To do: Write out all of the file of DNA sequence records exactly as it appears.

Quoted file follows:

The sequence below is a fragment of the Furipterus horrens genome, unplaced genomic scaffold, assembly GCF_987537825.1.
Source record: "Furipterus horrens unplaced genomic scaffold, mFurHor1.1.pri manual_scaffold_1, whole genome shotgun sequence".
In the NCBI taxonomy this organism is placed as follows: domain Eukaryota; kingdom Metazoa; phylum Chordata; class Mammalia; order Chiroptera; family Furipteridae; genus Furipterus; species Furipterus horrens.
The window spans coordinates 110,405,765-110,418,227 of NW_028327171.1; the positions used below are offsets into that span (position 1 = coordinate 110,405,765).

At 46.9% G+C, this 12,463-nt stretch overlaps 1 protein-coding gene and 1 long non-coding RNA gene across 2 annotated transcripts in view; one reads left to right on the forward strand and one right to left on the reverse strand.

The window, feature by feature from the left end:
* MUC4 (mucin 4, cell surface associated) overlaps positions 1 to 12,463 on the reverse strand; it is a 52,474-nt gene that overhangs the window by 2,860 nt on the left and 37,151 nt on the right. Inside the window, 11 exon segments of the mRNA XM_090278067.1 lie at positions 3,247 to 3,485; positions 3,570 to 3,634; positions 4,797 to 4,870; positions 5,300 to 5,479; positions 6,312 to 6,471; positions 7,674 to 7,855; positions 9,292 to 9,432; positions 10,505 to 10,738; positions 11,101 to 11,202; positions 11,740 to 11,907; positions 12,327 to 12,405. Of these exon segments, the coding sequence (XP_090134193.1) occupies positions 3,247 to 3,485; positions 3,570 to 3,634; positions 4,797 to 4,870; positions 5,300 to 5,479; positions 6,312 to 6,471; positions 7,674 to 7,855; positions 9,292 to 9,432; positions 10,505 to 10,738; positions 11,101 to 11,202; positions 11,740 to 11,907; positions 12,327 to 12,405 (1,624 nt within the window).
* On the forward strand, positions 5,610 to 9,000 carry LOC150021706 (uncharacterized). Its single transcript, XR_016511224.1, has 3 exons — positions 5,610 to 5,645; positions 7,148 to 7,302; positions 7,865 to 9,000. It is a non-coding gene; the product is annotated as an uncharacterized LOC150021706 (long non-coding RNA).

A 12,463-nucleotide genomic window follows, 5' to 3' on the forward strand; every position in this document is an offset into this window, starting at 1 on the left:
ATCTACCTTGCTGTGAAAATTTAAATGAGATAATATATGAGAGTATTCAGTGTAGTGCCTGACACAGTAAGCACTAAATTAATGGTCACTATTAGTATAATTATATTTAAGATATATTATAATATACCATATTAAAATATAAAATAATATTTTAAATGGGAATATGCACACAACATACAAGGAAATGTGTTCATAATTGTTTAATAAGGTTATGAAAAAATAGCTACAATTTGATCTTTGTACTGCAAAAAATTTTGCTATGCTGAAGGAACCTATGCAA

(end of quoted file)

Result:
The sequence below is a fragment of the Furipterus horrens genome, unplaced genomic scaffold, assembly GCF_987537825.1.
Source record: "Furipterus horrens unplaced genomic scaffold, mFurHor1.1.pri manual_scaffold_1, whole genome shotgun sequence".
In the NCBI taxonomy this organism is placed as follows: domain Eukaryota; kingdom Metazoa; phylum Chordata; class Mammalia; order Chiroptera; family Furipteridae; genus Furipterus; species Furipterus horrens.
The window spans coordinates 110,405,765-110,418,227 of NW_028327171.1; the positions used below are offsets into that span (position 1 = coordinate 110,405,765).

At 46.9% G+C, this 12,463-nt stretch overlaps 1 protein-coding gene and 1 long non-coding RNA gene across 2 annotated transcripts in view; one reads left to right on the forward strand and one right to left on the reverse strand.

The window, feature by feature from the left end:
* MUC4 (mucin 4, cell surface associated) overlaps positions 1 to 12,463 on the reverse strand; it is a 52,474-nt gene that overhangs the window by 2,860 nt on the left and 37,151 nt on the right. Inside the window, 11 exon segments of the mRNA XM_090278067.1 lie at positions 3,247 to 3,485; positions 3,570 to 3,634; positions 4,797 to 4,870; positions 5,300 to 5,479; positions 6,312 to 6,471; positions 7,674 to 7,855; positions 9,292 to 9,432; positions 10,505 to 10,738; positions 11,101 to 11,202; positions 11,740 to 11,907; positions 12,327 to 12,405. Of these exon segments, the coding sequence (XP_090134193.1) occupies positions 3,247 to 3,485; positions 3,570 to 3,634; positions 4,797 to 4,870; positions 5,300 to 5,479; positions 6,312 to 6,471; positions 7,674 to 7,855; positions 9,292 to 9,432; positions 10,505 to 10,738; positions 11,101 to 11,202; positions 11,740 to 11,907; positions 12,327 to 12,405 (1,624 nt within the window).
* On the forward strand, positions 5,610 to 9,000 carry LOC150021706 (uncharacterized). Its single transcript, XR_016511224.1, has 3 exons — positions 5,610 to 5,645; positions 7,148 to 7,302; positions 7,865 to 9,000. It is a non-coding gene; the product is annotated as an uncharacterized LOC150021706 (long non-coding RNA).

A 12,463-nucleotide genomic window follows, 5' to 3' on the forward strand; every position in this document is an offset into this window, starting at 1 on the left:
ATCTACCTTGCTGTGAAAATTTAAATGAGATAATATATGAGAGTATTCAGTGTAGTGCCTGACACAGTAAGCACTAAATTAATGGTCACTATTAGTATAATTATATTTAAGATATATTATAATATACCATATTAAAATATAAAATAATATTTTAAATGGGAATATGCACACAACATACAAGGAAATGTGTTCATAATTGTTTAATAAGGTTATGAAAAAATAGCTACAATTTGATCTTTGTACTGCAAAAAATTTTGCTATGCTGAAGGAACCTATGCAA